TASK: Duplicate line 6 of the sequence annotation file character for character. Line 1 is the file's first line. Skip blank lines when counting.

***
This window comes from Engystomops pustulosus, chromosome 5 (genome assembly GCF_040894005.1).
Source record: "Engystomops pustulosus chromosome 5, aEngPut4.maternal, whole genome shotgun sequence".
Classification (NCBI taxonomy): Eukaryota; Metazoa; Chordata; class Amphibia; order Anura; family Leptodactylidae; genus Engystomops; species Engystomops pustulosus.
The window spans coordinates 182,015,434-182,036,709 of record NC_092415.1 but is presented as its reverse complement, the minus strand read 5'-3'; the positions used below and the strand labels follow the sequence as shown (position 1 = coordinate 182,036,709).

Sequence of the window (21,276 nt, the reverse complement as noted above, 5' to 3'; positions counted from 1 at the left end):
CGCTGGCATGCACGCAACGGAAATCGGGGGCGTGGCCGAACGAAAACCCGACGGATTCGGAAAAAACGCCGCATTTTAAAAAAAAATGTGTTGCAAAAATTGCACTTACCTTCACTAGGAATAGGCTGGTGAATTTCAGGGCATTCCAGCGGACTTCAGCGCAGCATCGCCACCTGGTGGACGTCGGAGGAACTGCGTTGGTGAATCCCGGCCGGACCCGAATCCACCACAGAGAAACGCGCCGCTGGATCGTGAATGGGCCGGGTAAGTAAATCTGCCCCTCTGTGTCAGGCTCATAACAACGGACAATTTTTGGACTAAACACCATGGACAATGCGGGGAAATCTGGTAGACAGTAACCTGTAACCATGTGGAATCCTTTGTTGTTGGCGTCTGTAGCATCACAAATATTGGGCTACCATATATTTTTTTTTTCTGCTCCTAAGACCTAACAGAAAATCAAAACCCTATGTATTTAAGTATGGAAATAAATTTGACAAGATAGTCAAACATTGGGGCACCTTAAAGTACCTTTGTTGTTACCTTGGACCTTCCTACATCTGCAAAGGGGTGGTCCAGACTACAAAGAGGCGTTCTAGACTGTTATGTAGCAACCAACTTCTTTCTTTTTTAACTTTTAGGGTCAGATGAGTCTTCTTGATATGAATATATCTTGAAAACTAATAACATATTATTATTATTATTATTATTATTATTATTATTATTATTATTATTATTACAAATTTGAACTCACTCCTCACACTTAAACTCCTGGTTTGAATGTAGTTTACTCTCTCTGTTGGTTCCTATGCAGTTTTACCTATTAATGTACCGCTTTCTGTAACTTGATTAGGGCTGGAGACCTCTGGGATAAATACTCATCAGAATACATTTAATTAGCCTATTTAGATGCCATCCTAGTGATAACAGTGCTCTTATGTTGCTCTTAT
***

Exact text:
CGCTGGCATGCACGCAACGGAAATCGGGGGCGTGGCCGAACGAAAACCCGACGGATTCGGAAAAAACGCCGCATTTTAAAAAAAAATGTGTTGCAAAAATTGCACTTACCTTCACTAGGAATAGGCTGGTGAATTTCAGGGCATTCCAGCGGACTTCAGCGCAGCATCGCCACCTGGTGGACGTCGGAGGAACTGCGTTGGTGAATCCCGGCCGGACCCGAATCCACCACAGAGAAACGCGCCGCTGGATCGTGAATGGGCCGGGTAAGTAAATCTGCCCCTCTGTGTCAGGCTCATAACAACGGACAATTTTTGGACTAAACACCATGGACAATGCGGGGAAATCTGGTAGACAGTAACCTGTAACCATGTGGAATCCTTTGTTGTTGGCGTCTGTAGCATCACAAATATTGGGCTACCATATATTTTTTTTTTCTGCTCCTAAGACCTAACAGAAAATCAAAACCCTATGTATTTAAGTATGGAAATAAATTTGACAAGATAGTCAAACATTGGGGCACCTTAAAGTACCTTTGTTGTTACCTTGGACCTTCCTACATCTGCAAAGGGGTGGTCCAGACTACAAAGAGGCGTTCTAGACTGTTATGTAGCAACCAACTTCTTTCTTTTTTAACTTTTAGGGTCAGATGAGTCTTCTTGATATGAATATATCTTGAAAACTAATAACATATTATTATTATTATTATTATTATTATTATTATTATTATTATTATTATTACAAATTTGAACTCACTCCTCACACTTAAACTCCTGGTTTGAATGTAGTTTACTCTCTCTGTTGGTTCCTATGCAGTTTTACCTATTAATGTACCGCTTTCTGTAACTTGATTAGGGCTGGAGACCTCTGGGATAAATACTCATCAGAATACATTTAATTAGCCTATTTAGATGCCATCCTAGTGATAACAGTGCTCTTATGTTGCTCTTAT